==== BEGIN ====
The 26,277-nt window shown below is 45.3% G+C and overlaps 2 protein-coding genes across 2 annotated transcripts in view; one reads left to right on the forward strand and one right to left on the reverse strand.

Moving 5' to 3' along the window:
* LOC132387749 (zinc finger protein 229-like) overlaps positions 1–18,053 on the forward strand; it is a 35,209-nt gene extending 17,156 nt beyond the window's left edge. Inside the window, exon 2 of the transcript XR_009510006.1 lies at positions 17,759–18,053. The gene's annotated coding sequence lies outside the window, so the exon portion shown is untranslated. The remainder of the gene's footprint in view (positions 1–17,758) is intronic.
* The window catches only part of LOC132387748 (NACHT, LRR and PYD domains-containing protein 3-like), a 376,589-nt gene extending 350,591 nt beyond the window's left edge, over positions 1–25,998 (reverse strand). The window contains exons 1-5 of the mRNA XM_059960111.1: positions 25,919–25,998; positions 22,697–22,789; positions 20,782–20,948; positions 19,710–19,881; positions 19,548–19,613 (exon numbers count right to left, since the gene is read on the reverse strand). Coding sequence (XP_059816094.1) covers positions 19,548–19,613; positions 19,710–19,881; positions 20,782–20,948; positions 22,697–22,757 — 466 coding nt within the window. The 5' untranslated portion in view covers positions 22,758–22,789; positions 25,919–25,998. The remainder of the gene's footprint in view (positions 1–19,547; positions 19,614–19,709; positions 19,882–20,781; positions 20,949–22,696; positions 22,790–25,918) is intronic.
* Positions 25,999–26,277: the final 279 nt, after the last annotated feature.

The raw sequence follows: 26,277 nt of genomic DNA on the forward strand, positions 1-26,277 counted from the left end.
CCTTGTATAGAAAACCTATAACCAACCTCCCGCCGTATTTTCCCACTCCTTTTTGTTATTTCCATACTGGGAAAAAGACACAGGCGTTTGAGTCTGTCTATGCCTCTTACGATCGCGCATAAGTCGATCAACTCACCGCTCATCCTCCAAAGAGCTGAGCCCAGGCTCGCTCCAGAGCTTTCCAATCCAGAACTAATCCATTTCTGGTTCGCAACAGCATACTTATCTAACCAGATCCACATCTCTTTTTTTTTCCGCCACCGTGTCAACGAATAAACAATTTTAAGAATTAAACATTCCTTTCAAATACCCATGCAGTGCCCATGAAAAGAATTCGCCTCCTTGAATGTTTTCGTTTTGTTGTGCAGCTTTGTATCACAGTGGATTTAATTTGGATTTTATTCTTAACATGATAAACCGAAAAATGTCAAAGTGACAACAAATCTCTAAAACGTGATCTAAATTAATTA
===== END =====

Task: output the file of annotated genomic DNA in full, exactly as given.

The 26,277-nt window shown below is 45.3% G+C and overlaps 2 protein-coding genes across 2 annotated transcripts in view; one reads left to right on the forward strand and one right to left on the reverse strand.

Moving 5' to 3' along the window:
* LOC132387749 (zinc finger protein 229-like) overlaps positions 1–18,053 on the forward strand; it is a 35,209-nt gene extending 17,156 nt beyond the window's left edge. Inside the window, exon 2 of the transcript XR_009510006.1 lies at positions 17,759–18,053. The gene's annotated coding sequence lies outside the window, so the exon portion shown is untranslated. The remainder of the gene's footprint in view (positions 1–17,758) is intronic.
* The window catches only part of LOC132387748 (NACHT, LRR and PYD domains-containing protein 3-like), a 376,589-nt gene extending 350,591 nt beyond the window's left edge, over positions 1–25,998 (reverse strand). The window contains exons 1-5 of the mRNA XM_059960111.1: positions 25,919–25,998; positions 22,697–22,789; positions 20,782–20,948; positions 19,710–19,881; positions 19,548–19,613 (exon numbers count right to left, since the gene is read on the reverse strand). Coding sequence (XP_059816094.1) covers positions 19,548–19,613; positions 19,710–19,881; positions 20,782–20,948; positions 22,697–22,757 — 466 coding nt within the window. The 5' untranslated portion in view covers positions 22,758–22,789; positions 25,919–25,998. The remainder of the gene's footprint in view (positions 1–19,547; positions 19,614–19,709; positions 19,882–20,781; positions 20,949–22,696; positions 22,790–25,918) is intronic.
* Positions 25,999–26,277: the final 279 nt, after the last annotated feature.

The raw sequence follows: 26,277 nt of genomic DNA on the forward strand, positions 1-26,277 counted from the left end.
CCTTGTATAGAAAACCTATAACCAACCTCCCGCCGTATTTTCCCACTCCTTTTTGTTATTTCCATACTGGGAAAAAGACACAGGCGTTTGAGTCTGTCTATGCCTCTTACGATCGCGCATAAGTCGATCAACTCACCGCTCATCCTCCAAAGAGCTGAGCCCAGGCTCGCTCCAGAGCTTTCCAATCCAGAACTAATCCATTTCTGGTTCGCAACAGCATACTTATCTAACCAGATCCACATCTCTTTTTTTTTCCGCCACCGTGTCAACGAATAAACAATTTTAAGAATTAAACATTCCTTTCAAATACCCATGCAGTGCCCATGAAAAGAATTCGCCTCCTTGAATGTTTTCGTTTTGTTGTGCAGCTTTGTATCACAGTGGATTTAATTTGGATTTTATTCTTAACATGATAAACCGAAAAATGTCAAAGTGACAACAAATCTCTAAAACGTGATCTAAATTAATTA